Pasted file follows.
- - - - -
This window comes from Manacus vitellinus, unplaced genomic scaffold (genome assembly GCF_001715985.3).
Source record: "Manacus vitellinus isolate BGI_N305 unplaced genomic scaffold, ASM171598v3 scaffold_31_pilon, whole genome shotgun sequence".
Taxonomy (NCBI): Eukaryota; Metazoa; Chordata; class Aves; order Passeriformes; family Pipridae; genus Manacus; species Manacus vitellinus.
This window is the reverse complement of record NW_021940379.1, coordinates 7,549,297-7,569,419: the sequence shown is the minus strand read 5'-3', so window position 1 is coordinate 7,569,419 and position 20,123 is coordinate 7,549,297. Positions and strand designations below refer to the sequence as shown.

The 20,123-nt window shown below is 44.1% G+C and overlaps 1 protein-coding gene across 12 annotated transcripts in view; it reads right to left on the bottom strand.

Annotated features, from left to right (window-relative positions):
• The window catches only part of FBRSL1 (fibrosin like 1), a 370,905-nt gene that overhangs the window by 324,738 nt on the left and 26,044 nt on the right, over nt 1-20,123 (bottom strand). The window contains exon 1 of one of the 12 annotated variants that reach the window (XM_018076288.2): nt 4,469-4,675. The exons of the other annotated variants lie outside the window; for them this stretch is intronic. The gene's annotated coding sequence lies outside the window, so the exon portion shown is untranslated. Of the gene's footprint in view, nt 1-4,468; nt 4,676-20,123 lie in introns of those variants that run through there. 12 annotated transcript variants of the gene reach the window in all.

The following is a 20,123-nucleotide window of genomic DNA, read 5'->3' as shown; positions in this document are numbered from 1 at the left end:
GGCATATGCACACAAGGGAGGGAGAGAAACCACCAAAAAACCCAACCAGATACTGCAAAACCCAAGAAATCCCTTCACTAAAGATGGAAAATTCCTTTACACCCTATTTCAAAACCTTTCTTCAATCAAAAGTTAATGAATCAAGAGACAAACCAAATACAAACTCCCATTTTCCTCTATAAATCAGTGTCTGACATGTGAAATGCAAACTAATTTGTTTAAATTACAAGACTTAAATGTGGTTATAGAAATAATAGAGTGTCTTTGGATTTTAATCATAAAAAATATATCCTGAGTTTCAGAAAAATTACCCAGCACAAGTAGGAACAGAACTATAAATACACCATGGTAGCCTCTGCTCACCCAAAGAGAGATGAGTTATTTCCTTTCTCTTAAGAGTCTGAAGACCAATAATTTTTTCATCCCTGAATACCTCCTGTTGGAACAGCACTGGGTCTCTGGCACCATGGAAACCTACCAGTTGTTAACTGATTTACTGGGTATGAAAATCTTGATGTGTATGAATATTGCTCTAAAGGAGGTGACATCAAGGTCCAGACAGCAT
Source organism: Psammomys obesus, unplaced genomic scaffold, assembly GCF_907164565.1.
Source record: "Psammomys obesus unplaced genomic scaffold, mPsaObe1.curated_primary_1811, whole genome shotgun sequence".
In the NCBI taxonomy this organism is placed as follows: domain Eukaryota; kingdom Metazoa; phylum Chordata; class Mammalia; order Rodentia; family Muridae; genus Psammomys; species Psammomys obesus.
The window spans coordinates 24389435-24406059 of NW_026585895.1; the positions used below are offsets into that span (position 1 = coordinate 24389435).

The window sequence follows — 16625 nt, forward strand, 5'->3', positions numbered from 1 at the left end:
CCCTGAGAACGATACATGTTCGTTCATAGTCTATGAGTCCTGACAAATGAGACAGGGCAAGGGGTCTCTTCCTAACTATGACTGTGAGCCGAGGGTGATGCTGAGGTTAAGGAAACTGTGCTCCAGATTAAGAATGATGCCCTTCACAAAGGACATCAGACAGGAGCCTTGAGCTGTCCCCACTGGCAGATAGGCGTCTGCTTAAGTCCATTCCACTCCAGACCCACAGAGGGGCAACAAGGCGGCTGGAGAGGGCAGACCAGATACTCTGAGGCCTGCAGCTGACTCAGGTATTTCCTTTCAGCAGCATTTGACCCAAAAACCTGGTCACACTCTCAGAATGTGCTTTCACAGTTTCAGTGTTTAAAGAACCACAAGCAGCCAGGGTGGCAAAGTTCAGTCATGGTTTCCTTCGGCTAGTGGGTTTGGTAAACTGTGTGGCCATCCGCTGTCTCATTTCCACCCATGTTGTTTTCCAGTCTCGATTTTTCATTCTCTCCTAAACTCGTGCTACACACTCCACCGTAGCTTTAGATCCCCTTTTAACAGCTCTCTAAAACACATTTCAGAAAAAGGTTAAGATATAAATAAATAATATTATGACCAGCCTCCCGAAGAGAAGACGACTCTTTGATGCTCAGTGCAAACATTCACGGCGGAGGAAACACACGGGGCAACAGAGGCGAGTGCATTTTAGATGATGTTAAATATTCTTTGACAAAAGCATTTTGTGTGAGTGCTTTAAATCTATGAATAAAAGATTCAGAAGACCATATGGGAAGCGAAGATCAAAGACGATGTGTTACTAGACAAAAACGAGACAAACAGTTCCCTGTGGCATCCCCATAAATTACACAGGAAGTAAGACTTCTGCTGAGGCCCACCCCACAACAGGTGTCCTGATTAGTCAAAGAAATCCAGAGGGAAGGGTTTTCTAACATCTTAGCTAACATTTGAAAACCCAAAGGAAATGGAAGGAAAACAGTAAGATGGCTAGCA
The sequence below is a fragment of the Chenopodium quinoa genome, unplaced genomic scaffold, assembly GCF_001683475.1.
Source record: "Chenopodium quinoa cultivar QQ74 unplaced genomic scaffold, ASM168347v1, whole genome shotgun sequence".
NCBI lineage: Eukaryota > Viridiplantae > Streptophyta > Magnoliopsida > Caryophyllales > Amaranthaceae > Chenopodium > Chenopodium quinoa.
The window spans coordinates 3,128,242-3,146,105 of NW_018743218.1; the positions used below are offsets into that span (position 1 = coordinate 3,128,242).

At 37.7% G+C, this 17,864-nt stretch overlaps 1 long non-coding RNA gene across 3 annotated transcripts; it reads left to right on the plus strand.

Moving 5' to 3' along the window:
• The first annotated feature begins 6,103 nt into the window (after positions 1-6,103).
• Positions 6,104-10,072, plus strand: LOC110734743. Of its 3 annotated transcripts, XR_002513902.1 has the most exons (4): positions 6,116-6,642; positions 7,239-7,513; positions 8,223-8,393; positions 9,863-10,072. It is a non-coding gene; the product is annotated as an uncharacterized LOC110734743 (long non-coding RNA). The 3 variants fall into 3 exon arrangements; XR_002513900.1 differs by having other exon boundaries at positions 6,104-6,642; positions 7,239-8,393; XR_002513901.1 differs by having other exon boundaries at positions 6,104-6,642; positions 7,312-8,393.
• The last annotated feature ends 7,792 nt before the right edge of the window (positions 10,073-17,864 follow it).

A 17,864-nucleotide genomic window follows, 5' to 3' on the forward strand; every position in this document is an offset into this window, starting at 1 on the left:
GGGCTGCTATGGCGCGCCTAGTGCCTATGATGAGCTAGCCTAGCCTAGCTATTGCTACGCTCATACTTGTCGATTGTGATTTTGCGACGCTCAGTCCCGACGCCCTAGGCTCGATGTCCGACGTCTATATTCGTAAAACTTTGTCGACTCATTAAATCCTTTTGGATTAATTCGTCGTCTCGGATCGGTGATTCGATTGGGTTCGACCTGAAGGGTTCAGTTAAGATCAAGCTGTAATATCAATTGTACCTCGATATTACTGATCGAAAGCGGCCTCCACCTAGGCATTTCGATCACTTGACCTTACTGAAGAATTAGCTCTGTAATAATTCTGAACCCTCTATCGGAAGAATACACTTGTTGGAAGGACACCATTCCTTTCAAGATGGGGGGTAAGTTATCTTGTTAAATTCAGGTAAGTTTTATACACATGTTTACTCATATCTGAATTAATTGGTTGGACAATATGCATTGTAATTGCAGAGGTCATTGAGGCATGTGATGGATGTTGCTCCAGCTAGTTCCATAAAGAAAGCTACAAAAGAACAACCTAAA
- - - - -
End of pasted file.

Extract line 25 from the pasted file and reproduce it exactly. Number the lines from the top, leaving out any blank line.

A 17,864-nucleotide genomic window follows, 5' to 3' on the forward strand; every position in this document is an offset into this window, starting at 1 on the left: